By Elaine Korry, KQED
Human egg in a follicle. (Ivor Mason, KCL, Wellcome Images via Flickr)
A bill awaiting Gov. Brown’s signature would end a decade-old disparity in California law regarding egg donation. Under current law, it is legal to pay a woman who provides her eggs, called oocytes, to a couple going through in-vitro fertilization. But there is a ban on paying the same woman for the same eggs if they are to be used in medical research.
AB 926, a bill by Assemblywoman Susan A. Bonilla (D-Concord), would lift that ban on payment for research oocytes. Bonilla said the bill will create equity in the field of medical research compensation. “This is the only research procedure that does not compensate,” said Bonilla. “As a result of that, a lot of very important research, particularly around women’s fertility, just has not taken place here in California.”
Fertility research resulted in cancer survivor Alice Crisci holding on to her dream of motherhood. Crisci’s “miracle boy,” as she calls him, is due Oct. 4, five years after she was diagnosed with breast cancer. At age 31, facing chemotherapy, Crisci had her own eggs preserved. She underwent ovarian stimulation, which involved weeks of hormone injections — to increase the number of follicles she produced — followed by a procedure to retrieve the eggs. Continue reading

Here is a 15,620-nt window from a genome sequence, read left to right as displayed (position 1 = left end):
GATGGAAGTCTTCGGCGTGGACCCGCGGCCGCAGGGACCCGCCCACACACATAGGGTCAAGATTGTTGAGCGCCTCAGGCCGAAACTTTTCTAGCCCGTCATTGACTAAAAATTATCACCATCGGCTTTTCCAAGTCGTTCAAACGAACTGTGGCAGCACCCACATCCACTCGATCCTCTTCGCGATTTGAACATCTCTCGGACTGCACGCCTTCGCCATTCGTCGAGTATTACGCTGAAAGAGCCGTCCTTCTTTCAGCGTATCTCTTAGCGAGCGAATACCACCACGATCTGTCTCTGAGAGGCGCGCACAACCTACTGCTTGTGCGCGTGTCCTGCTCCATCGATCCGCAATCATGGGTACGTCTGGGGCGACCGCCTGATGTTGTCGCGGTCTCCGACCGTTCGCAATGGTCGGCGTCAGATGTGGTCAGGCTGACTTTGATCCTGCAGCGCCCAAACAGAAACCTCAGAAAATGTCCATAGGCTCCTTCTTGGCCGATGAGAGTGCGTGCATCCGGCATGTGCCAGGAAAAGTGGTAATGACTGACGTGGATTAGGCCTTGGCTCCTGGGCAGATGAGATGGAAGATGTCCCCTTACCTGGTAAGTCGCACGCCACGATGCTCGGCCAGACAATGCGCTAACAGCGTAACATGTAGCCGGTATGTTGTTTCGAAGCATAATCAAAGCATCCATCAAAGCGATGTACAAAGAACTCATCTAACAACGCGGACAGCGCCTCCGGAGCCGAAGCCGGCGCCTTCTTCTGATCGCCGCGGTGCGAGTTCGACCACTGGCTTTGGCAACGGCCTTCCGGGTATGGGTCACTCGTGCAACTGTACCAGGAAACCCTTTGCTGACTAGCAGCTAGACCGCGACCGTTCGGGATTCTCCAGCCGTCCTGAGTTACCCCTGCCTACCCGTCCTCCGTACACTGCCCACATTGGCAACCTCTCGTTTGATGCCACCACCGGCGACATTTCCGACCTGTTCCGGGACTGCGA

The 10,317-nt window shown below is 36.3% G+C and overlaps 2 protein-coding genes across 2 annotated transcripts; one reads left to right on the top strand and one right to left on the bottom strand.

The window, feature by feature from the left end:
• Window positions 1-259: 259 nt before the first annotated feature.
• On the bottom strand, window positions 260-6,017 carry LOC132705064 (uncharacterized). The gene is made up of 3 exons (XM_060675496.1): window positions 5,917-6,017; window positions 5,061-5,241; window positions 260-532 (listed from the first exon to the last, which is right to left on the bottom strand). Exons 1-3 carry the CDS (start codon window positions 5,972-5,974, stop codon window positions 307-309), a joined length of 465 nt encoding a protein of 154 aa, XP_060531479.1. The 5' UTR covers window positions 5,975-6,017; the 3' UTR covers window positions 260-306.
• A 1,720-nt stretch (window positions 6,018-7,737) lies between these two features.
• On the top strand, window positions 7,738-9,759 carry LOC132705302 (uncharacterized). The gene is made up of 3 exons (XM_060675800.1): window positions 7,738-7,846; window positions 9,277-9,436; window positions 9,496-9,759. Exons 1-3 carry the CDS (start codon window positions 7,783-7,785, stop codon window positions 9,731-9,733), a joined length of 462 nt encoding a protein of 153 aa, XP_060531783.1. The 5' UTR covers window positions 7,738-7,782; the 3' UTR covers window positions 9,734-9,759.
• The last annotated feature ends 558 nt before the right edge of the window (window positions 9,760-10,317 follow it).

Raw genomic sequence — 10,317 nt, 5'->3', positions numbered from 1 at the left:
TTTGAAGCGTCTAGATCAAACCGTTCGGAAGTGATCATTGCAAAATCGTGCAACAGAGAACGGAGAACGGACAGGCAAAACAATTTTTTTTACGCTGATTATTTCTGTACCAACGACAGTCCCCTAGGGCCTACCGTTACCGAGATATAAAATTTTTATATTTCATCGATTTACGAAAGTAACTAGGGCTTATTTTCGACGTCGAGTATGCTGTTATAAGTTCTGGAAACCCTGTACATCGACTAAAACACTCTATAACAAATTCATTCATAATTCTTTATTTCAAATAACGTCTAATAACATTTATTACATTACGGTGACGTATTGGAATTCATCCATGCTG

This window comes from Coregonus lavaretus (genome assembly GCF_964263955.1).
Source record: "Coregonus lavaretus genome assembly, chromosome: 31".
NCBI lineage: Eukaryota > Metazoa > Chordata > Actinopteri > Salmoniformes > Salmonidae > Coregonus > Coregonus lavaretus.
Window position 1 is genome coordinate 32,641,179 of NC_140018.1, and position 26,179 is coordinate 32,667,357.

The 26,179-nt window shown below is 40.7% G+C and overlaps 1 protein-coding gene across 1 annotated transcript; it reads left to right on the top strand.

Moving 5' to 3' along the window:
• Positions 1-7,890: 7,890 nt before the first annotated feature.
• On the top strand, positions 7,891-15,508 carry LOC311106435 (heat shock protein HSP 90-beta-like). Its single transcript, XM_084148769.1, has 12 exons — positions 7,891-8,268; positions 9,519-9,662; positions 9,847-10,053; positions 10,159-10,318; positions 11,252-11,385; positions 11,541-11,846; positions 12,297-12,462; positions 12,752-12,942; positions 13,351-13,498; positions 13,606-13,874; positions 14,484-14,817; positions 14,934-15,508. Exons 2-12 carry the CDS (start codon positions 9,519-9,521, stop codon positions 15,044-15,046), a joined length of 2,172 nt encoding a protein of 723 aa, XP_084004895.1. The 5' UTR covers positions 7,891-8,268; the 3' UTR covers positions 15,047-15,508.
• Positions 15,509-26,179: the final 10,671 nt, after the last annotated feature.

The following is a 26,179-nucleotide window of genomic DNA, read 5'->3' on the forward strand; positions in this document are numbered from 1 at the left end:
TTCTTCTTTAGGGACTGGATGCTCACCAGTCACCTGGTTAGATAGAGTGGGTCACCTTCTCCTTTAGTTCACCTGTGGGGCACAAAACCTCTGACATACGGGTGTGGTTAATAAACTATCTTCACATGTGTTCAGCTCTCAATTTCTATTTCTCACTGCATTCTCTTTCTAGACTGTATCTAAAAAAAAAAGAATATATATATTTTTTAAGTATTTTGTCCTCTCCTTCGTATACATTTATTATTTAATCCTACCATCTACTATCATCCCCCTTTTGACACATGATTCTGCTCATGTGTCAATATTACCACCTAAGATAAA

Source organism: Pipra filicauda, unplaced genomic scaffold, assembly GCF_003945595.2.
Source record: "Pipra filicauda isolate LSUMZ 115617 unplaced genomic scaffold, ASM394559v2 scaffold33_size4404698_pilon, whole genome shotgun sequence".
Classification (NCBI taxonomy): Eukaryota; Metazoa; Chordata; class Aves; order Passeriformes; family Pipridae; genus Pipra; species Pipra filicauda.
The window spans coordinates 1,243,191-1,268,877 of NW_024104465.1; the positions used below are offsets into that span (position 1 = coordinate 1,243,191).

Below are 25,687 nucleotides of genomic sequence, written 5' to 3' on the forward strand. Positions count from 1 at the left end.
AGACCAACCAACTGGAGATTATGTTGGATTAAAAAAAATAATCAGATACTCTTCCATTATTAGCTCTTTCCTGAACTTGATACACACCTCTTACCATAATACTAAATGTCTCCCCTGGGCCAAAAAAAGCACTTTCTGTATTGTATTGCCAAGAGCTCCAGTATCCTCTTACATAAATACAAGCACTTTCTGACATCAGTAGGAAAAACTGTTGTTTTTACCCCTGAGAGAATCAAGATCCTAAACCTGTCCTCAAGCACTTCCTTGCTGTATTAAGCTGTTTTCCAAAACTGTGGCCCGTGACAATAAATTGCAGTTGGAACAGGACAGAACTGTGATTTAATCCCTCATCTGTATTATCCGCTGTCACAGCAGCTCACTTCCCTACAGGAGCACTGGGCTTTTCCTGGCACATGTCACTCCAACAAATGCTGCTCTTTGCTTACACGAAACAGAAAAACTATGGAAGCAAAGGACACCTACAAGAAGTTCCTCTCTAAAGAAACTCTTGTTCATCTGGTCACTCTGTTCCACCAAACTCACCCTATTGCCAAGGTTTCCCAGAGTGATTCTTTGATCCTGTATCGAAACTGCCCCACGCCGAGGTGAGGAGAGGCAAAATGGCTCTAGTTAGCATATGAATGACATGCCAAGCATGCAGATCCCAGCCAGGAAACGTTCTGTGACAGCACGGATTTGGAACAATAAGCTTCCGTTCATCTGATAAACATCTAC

By Mina Kim, KQED
From left to right, Maya and MeiBeck Scott-Chung with their daughter Luna, and Daniel Bao. Bao donated his sperm to help Maya and MeiBeck conceive. (Photo: Vaschelle Andre)
Maya Scott-Chung knew she wanted to be a mom when she was seven years old and got to see a home birth.
Then in high school, she fell in love with a woman.
“When I began to realize when I was a teenager that I thought I might be gay, I thought I couldn’t be a parent,” Maya says. “It was a real conflict in my heart.”
Then Maya saw the movie Choosing Children that showed her lesbians could be parents.
“And that it’s also possible to build families in an intentional way,” Maya says. “It wasn’t exactly like replicating the nuclear family. It was really more creating an extended family.”
That’s exactly what Maya did about 20 years later, with her transgender partner MeiBeck Scott-Chung.
On a recent visit to their Oakland home, Maya and MeiBeck are helping their eight year-old daughter Luna Lee Yulien Gillingham Scott-Chung with her math homework. Luna’s name reflects the Irish, Scottish, Chinese and Hispanic heritages of Maya and MeiBeck, and their friend Daniel Bao. Bao donated his sperm to help conceive Luna. Continue reading